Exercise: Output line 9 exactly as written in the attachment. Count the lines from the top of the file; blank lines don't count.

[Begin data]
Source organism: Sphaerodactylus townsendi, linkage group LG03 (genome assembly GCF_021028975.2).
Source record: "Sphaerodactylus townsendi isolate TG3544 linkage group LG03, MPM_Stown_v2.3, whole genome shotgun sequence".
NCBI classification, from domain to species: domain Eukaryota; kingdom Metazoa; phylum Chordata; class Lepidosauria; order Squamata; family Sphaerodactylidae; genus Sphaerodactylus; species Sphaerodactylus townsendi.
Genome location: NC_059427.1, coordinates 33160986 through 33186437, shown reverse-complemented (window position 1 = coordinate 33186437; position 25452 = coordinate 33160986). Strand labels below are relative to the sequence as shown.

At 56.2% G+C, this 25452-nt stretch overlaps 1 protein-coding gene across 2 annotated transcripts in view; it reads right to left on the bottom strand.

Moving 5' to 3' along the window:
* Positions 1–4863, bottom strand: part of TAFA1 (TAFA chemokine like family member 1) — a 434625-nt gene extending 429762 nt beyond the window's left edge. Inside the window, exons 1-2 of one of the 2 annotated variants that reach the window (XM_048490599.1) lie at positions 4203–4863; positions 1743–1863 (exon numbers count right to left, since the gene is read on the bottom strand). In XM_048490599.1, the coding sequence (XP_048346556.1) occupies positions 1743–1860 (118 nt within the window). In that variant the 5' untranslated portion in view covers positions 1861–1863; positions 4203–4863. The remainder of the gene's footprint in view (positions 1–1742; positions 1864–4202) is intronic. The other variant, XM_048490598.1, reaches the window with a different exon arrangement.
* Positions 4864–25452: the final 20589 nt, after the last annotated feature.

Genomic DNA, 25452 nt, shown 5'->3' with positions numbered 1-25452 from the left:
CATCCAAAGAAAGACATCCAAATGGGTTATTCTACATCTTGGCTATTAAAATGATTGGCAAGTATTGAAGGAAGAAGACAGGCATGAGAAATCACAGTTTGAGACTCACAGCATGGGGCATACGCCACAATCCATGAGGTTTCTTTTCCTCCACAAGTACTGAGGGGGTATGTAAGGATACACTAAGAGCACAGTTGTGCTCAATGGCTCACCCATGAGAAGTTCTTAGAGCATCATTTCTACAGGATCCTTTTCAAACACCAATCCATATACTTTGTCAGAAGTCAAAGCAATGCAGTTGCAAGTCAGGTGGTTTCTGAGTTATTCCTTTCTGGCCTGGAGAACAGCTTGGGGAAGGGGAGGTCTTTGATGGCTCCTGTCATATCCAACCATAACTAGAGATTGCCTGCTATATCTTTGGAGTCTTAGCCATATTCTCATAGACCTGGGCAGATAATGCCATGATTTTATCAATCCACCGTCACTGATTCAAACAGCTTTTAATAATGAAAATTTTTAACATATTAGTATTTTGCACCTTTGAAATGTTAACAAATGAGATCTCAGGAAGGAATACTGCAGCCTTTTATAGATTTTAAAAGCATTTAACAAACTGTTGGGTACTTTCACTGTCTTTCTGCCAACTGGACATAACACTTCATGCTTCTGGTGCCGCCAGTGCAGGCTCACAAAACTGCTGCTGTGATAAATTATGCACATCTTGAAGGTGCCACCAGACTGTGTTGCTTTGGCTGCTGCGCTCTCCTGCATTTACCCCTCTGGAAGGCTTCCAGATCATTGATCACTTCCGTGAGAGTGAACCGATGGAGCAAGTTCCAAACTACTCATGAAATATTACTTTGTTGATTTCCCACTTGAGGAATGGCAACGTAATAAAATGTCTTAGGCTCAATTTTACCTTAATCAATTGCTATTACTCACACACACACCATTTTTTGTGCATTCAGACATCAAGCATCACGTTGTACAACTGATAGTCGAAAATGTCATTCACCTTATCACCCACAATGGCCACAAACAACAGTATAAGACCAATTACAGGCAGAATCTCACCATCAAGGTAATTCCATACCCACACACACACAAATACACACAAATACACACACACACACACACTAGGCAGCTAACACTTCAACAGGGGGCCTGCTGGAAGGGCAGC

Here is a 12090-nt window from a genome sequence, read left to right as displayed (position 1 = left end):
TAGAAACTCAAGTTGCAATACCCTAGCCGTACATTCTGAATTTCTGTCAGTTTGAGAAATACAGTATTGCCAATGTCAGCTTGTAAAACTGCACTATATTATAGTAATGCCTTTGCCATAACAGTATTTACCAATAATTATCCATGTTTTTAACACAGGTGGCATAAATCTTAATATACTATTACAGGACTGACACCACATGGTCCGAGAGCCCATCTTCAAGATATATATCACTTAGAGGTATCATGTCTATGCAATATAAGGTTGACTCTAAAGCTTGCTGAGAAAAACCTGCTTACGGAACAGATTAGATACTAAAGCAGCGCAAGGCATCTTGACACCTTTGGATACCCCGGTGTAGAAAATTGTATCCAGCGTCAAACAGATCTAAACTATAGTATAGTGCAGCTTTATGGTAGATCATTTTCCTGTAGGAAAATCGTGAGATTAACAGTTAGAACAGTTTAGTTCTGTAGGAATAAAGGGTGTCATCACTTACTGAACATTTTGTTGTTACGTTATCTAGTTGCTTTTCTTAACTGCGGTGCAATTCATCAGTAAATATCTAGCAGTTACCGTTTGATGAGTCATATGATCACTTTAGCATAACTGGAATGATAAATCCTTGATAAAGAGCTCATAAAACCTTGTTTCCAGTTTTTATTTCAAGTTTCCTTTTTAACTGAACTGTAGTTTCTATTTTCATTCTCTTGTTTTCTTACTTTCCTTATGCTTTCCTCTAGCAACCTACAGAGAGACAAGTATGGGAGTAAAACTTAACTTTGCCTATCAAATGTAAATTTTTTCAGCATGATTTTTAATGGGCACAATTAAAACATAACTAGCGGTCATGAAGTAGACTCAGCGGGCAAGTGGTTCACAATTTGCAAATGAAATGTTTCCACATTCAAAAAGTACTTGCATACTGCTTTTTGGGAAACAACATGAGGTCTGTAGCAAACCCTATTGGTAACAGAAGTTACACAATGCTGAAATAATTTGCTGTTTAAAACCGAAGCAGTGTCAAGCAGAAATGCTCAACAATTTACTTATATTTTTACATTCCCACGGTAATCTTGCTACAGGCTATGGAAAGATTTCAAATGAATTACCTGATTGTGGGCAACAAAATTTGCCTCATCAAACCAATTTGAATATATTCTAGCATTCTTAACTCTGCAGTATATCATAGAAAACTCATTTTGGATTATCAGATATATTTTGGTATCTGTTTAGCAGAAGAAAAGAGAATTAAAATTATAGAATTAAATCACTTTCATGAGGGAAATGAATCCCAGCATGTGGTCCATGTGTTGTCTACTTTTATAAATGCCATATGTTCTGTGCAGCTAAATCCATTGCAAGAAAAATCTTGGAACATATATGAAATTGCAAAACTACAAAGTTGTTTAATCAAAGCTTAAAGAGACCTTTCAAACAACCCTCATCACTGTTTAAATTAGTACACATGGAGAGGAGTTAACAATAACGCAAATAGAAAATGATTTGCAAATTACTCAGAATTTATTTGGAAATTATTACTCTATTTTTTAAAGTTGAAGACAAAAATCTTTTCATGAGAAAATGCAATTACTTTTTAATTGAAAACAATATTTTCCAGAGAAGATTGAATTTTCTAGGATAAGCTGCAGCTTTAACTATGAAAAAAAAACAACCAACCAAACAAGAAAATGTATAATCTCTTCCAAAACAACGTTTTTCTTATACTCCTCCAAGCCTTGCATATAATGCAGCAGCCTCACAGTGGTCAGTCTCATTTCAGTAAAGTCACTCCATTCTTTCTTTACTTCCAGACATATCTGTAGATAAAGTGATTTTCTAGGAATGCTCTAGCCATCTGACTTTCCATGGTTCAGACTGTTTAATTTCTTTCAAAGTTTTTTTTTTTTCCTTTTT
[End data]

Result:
Genomic DNA, 25452 nt, shown 5'->3' with positions numbered 1-25452 from the left: